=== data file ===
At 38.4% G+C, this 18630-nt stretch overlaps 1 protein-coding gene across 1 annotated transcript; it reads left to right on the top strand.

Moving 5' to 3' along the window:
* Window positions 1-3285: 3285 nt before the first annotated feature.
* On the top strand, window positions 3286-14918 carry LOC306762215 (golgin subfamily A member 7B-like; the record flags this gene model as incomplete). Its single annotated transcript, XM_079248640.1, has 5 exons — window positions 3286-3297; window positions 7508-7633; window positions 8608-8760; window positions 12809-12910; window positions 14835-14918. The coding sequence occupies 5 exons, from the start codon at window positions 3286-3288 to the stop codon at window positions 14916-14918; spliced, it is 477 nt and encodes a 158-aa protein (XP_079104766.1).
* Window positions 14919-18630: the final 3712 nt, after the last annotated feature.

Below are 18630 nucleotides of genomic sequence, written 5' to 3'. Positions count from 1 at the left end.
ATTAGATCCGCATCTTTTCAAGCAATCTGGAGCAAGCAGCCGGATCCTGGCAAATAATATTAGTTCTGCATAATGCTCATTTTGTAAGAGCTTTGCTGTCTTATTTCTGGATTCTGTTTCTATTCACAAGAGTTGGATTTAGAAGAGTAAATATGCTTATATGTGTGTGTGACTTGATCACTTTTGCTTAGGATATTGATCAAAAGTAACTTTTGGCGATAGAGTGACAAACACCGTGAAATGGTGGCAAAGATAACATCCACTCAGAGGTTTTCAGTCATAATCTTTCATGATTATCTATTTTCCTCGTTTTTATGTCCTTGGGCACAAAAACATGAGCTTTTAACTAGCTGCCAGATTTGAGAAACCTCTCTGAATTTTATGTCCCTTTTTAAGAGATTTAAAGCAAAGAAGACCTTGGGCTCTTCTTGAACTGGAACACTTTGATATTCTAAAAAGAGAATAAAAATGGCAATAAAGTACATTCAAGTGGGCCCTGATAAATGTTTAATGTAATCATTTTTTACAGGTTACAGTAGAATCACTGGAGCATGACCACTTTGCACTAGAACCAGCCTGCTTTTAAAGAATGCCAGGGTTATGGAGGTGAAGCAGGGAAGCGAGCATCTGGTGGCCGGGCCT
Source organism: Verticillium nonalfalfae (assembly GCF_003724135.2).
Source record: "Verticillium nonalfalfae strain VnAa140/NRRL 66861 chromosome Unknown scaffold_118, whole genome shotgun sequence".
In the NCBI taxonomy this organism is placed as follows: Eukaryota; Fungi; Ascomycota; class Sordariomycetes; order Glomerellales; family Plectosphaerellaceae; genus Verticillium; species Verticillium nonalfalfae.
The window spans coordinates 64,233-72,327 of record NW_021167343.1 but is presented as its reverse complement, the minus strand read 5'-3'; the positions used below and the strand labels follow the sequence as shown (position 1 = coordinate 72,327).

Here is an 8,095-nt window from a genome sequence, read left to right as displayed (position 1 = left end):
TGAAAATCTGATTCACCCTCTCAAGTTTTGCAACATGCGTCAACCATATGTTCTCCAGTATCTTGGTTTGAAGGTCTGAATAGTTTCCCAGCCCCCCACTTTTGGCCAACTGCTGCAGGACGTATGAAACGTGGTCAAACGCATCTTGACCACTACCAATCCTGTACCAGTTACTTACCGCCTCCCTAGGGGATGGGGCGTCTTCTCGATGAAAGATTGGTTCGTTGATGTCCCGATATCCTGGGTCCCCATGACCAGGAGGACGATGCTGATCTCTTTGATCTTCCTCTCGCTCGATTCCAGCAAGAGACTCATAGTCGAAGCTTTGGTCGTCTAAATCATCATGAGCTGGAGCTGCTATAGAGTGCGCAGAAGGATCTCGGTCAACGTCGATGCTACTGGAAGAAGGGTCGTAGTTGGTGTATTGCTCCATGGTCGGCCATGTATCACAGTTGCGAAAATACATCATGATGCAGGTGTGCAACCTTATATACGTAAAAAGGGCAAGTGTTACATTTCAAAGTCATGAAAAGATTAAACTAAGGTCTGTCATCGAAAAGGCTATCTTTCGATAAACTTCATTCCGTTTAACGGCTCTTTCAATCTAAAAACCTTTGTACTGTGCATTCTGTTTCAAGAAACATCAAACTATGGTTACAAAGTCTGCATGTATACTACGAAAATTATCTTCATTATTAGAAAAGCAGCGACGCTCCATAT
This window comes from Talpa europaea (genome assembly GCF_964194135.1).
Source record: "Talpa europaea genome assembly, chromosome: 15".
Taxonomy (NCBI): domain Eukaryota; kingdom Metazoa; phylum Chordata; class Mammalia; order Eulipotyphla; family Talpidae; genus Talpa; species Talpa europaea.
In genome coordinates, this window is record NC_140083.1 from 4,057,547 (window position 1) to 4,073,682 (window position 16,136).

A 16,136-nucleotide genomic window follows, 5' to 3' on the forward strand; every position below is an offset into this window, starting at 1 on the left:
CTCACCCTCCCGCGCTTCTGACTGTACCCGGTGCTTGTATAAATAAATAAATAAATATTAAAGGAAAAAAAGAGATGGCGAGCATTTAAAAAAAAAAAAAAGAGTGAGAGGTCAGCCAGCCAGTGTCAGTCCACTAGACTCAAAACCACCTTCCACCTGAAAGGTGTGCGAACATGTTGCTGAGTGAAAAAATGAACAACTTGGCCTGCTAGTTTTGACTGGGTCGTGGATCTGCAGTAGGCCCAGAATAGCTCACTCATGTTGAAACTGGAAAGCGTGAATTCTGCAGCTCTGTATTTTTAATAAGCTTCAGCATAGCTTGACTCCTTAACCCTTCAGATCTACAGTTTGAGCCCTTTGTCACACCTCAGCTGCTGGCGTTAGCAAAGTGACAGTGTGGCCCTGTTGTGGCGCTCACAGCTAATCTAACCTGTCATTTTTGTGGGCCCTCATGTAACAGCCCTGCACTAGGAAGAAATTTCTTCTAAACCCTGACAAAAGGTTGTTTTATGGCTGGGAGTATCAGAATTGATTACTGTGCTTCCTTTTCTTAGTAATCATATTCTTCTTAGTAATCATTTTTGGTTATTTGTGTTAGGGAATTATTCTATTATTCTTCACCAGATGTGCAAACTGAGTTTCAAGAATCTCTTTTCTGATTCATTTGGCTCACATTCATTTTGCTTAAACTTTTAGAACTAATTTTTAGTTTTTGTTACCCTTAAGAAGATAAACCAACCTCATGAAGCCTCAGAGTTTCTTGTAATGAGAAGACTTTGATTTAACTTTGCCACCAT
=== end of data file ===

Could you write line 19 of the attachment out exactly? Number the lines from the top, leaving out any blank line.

CTCACCCTCCCGCGCTTCTGACTGTACCCGGTGCTTGTATAAATAAATAAATAAATATTAAAGGAAAAAAAGAGATGGCGAGCATTTAAAAAAAAAAAAAAGAGTGAGAGGTCAGCCAGCCAGTGTCAGTCCACTAGACTCAAAACCACCTTCCACCTGAAAGGTGTGCGAACATGTTGCTGAGTGAAAAAATGAACAACTTGGCCTGCTAGTTTTGACTGGGTCGTGGATCTGCAGTAGGCCCAGAATAGCTCACTCATGTTGAAACTGGAAAGCGTGAATTCTGCAGCTCTGTATTTTTAATAAGCTTCAGCATAGCTTGACTCCTTAACCCTTCAGATCTACAGTTTGAGCCCTTTGTCACACCTCAGCTGCTGGCGTTAGCAAAGTGACAGTGTGGCCCTGTTGTGGCGCTCACAGCTAATCTAACCTGTCATTTTTGTGGGCCCTCATGTAACAGCCCTGCACTAGGAAGAAATTTCTTCTAAACCCTGACAAAAGGTTGTTTTATGGCTGGGAGTATCAGAATTGATTACTGTGCTTCCTTTTCTTAGTAATCATATTCTTCTTAGTAATCATTTTTGGTTATTTGTGTTAGGGAATTATTCTATTATTCTTCACCAGATGTGCAAACTGAGTTTCAAGAATCTCTTTTCTGATTCATTTGGCTCACATTCATTTTGCTTAAACTTTTAGAACTAATTTTTAGTTTTTGTTACCCTTAAGAAGATAAACCAACCTCATGAAGCCTCAGAGTTTCTTGTAATGAGAAGACTTTGATTTAACTTTGCCACCAT